GAZA CITY, Gaza Strip (AP) — Israeli airstrikes targeting Hamas in Gaza hit a mosque and a center for the disabled where two women were killed Saturday, raising the Palestinian death toll from the offensive to more than 120, Palestinian officials said.
The Israeli military said the mosque concealed rockets like those used in the barrage of nearly 700 fired by Gaza militants at Israel over the five-day offensive, while saying it was investigating claims about the other sites hit. However, the strikes in the densely populated Gaza Strip show the challenge facing Israel as it considers a ground operation in the region and potential further dangers posed to civilians.
While there have been no fatalities in Israel from the continued rocket fire, Gaza Health Ministry spokesman Ashraf al-Kidra said overnight Israeli strikes raised the death toll there to over 120, with more than 920 wounded.
Hamas militants have been hit hard. Though the exact breakdown of casualties remains unclear, dozens of the dead also have been civilians.
The offensive showed no signs of slowing down Saturday as Israeli Defense Minister Moshe Yaalon said his country should ready itself for several more days of fighting.
"We have accumulated achievements as far as the price Hamas is paying and we are continuing to destroy significant targets of it and other terror organizations," Yaalon said after a meeting with top security officials. "We will continue to punish it until quiet and security returns to southern Israel and the rest of the country."
Hamas said Israel hit a pair of mosques in its offensive. The competing claims could not be immediately reconciled, though Hamas said it hoped the mosque attack would galvanize support in the Muslim world.
"The bombing of two mosques in Gaza overnight shows how barbaric this enemy is and how much is it hostile to Islam," said Husam Badran, a Hamas spokesman in Doha, Qatar. "This terrorism gives us the right to broaden our response to deter this occupier."
The Israeli military released an aerial photo of the mosque it said it hit, saying Hamas hid rockets in it right next to another religious site and civilian homes. It said Hamas, Islamic Jihad and other Gaza militant groups use this tactic of abusing religious sites to conceal weapons and establish underground tunnel networks, deliberately endangering its own civilians.
"Hamas terrorists systematically exploit and choose to put Palestinians in Gaza in harm's way and continue to locate their positions among civilian areas and mosques, proving once more their disregard for human life and holy sites," said Lt. Col. Peter Lerner, an Israeli military spokesman.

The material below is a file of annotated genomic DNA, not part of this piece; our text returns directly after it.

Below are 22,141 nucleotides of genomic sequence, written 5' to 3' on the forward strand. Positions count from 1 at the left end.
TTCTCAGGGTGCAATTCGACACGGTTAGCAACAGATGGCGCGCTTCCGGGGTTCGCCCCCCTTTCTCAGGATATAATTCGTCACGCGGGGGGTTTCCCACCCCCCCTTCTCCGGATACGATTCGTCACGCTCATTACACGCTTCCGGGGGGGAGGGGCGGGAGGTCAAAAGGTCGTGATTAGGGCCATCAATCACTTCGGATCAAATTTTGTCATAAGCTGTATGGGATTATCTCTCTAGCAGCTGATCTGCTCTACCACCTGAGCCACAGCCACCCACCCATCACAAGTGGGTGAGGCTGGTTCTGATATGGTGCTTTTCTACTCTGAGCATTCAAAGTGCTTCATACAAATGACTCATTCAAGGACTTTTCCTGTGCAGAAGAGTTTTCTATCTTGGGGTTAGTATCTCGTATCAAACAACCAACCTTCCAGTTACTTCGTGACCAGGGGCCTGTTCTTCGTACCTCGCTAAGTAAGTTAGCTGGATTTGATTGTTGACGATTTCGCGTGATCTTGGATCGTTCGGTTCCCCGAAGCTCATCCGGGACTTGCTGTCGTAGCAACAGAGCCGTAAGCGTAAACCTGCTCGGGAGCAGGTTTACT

Israel's military says it has struck more than 1,100 targets, including rocket launchers, command centers and weapon manufacturing and storage facilities. However, Gaza officials said the strikes also hit affiliated charities and banks, as well as the home for the disabled and the mosques.
Gaza militants' barrage of rockets appeared to tail off somewhat Saturday morning before a new round resumed that afternoon. The "Iron Dome," a U.S.-funded, Israel-developed rocket defense system, has intercepted more than 130 incoming rockets, preventing any Israeli fatalities so far. A handful of Israelis have been wounded by rockets that slipped through.
The most serious strike was from a rocket that struck a gas station Friday in the southern city of Ashdod. A house in Beersheba suffered a direct hit though the family living there was not home.
As a precaution, the U.S. Embassy in Tel Aviv relocated its personnel assigned to Beersheba. However, militant rockets have reached further into Israel than ever before, with air raid sirens sounding even in the northern city of Haifa, 100 miles (160 kilometers) away.
The frequent rocket fire has disrupted daily life in Israel, particularly in southern communities that have absorbed the brunt of the rocket fire. Israelis mostly have stayed close to home. Television channels air non-stop coverage of the violence and radio broadcasts are interrupted live with every air raid siren warning of incoming rockets.
The offensive is the heaviest fighting since a similar eight-day campaign in November 2012 to stop Gaza rocket fire. The outbreak of violence follows the kidnappings and killings of three Israeli teenagers in the West Bank, and the kidnapping and killing of a Palestinian teenager in an apparent revenge attack.
Israel has pummeled Gaza at twice the rate of the 2012 operation and Israeli Prime Minister Benjamin Netanyahu has vowed to press on with the campaign until there is a complete halt to rocket attacks from the seaside Palestinian territory. Israel has massed thousands of troops along the border in preparation for a possible ground invasion, with soldiers atop vehicles mobilized and ready to move into Gaza if the order arrives.
After days of little criticism, Israel has begun coming under more international pressure as Palestinian casualties have grown. The United States and European leaders have stressed Israel's right to defend itself. But the United Nations has expressed its concern over civilian deaths in Gaza and anti-Israel protests have taken place in Europe. In the West Bank, Hamas supporters clashed with Israeli troops over the Gaza offensive.
A senior Arab league official said Arab foreign ministers will hold an emergency meeting in Cairo on Monday to discuss the continued Israeli offensive and measures to urge the international community to pressure Israel.
Palestinian President Mahmoud Abbas requested the meeting, which was approved by several Arab foreign ministers in coordination with the Arab League. The official spoke on condition of anonymity because he was not authorized to brief journalists.
Heller reported from Tel Aviv, Israel. Associated Press writers Mohammed Daraghmeh in Ramallah, West Bank, and Maamoun Youssef in Cairo contributed to this report.